Rule #3: Don’t stare at invisible faeries.
Aislinn has always seen faeries. Powerful and dangerous, they walk hidden in the mortal world. Aislinn fears their cruelty – especially if they learn of her Sight – and wishes she were as blind to their presence as other teens.
Rule #2: Don’t speak to invisible faeries.
Now faeries are stalking her. One of them, Keenan, who is equal parts terrifying and alluring, is trying to talk to her, asking questions Aislinn is afraid to answer.
Rule #1: Don’t ever attract their attention.
But it’s too late. Keenan is the Summer King, who has sought his queen for nine centuries. Without her, summer itself will perish. He is determined that Aislinn will become the Summer Queen at any cost — regardless of her plans or desires.
Suddenly none of the rules that have kept Aislinn safe are working anymore, and everything is on the line: her freedom; her best friend, Seth; her life; everything. (goodreads.com)
I ended up picking up the last book in the series, DARKEST MERCY, at a BEA so it was only proper that I start at the beginning. I think I remember buying my copy of WICKED LOVELY at my local closing Borders a couple years ago. And here we are.
Marr writes with a rather dark intrigue that permeates her words and I couldn’t get enough of it. They’re not WORDS as I’ve come to know them but she strings words together and when they’re combined they create with richly fluid story that my eyes just pour over. Keenan is effectively on the hunt, his sidekick, Donia, is riding along with him and doing her duty to ward the chicks off and Ash . . . well, it’s a Christmas miracle she isn’t in a padded cell by this point in her life. She’s spent her entire life being able to see Them but she has to ignore Them and not tell anyone they exist. If that’s not like ignoring your own crazy I don’t know what is. So she’s immensely twitchy from the get-go and I wanted to keep reading. I wanted to see where the story went and what Marr did with it.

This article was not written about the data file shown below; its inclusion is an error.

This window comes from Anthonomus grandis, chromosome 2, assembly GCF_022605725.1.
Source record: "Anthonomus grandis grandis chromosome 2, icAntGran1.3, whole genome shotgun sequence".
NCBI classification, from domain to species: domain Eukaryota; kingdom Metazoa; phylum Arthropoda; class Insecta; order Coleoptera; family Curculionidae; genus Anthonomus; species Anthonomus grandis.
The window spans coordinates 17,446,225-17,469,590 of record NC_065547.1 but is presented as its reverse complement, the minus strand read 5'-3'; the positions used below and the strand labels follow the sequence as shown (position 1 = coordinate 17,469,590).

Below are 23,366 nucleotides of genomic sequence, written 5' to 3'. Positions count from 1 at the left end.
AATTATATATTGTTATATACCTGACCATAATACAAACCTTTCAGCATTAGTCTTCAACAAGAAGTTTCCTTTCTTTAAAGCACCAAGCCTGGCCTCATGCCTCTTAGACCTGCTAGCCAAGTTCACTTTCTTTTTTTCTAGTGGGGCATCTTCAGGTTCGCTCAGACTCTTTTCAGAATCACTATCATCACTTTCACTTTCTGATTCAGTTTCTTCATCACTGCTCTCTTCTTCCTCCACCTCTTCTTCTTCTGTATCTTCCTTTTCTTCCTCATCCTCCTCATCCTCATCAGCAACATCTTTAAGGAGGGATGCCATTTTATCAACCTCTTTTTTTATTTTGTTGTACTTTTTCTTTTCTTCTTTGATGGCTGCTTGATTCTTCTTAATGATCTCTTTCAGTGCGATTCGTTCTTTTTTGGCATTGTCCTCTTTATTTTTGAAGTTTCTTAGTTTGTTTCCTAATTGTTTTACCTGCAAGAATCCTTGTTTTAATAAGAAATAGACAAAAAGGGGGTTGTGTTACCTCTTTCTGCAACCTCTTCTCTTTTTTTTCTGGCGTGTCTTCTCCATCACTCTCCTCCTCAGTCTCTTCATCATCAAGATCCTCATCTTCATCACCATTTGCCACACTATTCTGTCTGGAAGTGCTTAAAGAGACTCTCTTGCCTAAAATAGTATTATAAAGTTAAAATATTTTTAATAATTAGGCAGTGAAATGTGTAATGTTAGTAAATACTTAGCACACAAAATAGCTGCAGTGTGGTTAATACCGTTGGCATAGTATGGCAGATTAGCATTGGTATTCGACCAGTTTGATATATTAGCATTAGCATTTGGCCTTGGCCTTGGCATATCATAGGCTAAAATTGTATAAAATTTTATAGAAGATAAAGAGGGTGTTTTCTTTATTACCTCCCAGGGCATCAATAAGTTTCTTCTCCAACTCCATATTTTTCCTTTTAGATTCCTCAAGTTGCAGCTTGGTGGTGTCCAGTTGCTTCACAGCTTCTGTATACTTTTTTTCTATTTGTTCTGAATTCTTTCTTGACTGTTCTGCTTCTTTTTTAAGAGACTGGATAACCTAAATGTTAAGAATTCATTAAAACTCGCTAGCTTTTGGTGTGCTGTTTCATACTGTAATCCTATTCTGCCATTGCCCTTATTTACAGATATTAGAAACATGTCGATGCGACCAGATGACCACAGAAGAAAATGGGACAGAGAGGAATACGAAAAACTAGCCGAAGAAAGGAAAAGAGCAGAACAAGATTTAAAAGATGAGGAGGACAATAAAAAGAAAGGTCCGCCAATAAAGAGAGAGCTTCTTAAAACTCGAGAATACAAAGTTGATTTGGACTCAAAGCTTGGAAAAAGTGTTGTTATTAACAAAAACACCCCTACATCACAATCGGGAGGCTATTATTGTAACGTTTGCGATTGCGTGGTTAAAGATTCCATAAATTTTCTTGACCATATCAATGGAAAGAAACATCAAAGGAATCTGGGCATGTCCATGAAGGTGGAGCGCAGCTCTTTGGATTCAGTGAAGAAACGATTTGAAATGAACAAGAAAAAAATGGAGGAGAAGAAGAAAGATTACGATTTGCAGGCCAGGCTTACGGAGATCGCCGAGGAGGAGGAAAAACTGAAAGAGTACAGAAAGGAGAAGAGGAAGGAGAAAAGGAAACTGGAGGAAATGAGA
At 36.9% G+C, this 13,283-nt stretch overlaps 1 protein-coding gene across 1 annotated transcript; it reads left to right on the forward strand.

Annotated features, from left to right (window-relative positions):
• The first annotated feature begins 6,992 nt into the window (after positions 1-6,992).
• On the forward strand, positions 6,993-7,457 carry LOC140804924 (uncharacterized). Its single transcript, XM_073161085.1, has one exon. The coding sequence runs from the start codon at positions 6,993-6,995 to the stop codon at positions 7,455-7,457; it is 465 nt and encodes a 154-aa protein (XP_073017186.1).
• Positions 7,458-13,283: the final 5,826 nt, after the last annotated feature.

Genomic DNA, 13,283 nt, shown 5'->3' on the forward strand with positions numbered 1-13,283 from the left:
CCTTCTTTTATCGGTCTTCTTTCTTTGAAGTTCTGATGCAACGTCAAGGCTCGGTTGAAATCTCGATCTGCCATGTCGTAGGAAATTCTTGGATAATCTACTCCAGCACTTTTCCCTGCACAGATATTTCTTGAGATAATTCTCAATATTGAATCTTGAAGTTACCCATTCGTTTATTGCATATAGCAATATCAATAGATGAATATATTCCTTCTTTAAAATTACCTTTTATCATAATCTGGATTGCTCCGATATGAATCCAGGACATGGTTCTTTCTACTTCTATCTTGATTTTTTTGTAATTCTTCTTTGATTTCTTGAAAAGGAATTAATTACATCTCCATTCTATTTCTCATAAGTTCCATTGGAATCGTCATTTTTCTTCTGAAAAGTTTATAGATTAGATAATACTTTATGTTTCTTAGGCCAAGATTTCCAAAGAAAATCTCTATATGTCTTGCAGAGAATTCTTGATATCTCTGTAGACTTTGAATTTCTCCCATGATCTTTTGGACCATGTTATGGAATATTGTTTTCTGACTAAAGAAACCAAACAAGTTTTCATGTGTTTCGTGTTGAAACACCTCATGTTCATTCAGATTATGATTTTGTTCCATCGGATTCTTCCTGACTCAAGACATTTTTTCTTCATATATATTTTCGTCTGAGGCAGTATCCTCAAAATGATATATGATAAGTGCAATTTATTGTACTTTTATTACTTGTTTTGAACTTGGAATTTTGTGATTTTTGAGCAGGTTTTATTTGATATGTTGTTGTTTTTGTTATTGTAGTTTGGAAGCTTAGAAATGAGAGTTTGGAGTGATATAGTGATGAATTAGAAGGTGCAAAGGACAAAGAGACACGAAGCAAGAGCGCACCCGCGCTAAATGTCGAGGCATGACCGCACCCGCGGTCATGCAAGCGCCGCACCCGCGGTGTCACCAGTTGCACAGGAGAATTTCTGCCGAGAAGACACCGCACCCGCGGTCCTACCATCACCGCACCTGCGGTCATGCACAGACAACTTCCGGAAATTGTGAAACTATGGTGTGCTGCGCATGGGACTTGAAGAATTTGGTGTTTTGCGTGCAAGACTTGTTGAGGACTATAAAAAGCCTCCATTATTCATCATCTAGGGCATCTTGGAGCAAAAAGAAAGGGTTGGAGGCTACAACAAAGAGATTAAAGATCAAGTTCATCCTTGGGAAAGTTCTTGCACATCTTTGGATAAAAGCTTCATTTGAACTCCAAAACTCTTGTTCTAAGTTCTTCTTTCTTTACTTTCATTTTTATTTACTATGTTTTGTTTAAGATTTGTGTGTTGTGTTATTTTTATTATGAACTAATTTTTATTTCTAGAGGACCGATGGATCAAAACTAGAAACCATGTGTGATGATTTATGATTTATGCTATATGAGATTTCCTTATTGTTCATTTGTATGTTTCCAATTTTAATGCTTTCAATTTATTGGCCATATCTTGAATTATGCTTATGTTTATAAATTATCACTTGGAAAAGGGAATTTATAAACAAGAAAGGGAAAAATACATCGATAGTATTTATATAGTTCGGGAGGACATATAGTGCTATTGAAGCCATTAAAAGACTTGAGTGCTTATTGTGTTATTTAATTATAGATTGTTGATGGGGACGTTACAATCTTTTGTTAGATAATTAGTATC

Marr’s darkness. She makes the story go places that other authors writing in the same vein are afraid to go, both in content and in character. Ash and Seth are incredibly flawed but completely REAL characters that put depth on the page. Keenan has a one-track mind and is adamant to a fault while Donia is battling her own demons, real and perceived. Marr insinuates date rape, oral sex and flat out rape but does it deftly. It’s not for shock but more of a natural progression of the story. It fits into the plot and makes the reader see the dark, druggie side to the Summer Court’s fun, what couples can do without having intercourse and just how low Keenan is willing to go to achieve his ends. It all creates such dynamic characters that I couldn’t stop reading.
Ash is just amazing. I love her as a character. I love her for her flaws and for how strong she is. I love her pigheadedness and her ability to see logic. She’s a great character and I wish there were a million more like her in my readings. The world would be a better place.
And then there’s Seth, whom I think there’s more to than what we’ve seen so far. I really think he’s more involved than what I’ve been led to believe at this point, just because of how accepting he is of Ash’s crazy story when she first tells it. It seems like too much of a reach, like he’s hiding something. Then again when the POV switches and he’s seen through the eyes of a fairy they just see a mortal so I could be wrong. But I might not be. Jury’s still out on that.
The lack of WORDS. As much as I liked the story and the characters the writing didn’t blow me away. It was nice and dark and made my black heart beat a time or two but I wasn’t floored by it and it kept me from really loving the book. I wish there was more . . . magic in the book, just a little more flower to the prose. I wouldn’t say it’s flat but it’s not something that pops out at me either.
I secured a copy of INK EXCHANGE, the next book in the series, from PaperBackSwap and it’s on its way to me now. So . . . I think WICKED LOVELY is one of the best fairy stories in the YA market that I’ve read. I think I like it better than Kagawa’s series and that’s saying something because I really liked that. Marr didn’t do too much with the folklore, didn’t really do anything fantastic with a world (like what Kagawa did) but her darkness resonated with me and the story she told, along with the characters she created, touched me in a way that Kagawa’s didn’t. There’s a glimmer of hope at the end of Marr’s book but it’s so small that one would really need to dig to find it. Not to mention all the intrigue that was left hanging at the end. It’s . . . older and harkens to a darker, more sexual nature as opposed to a bit lighter, fairy tale quest fare.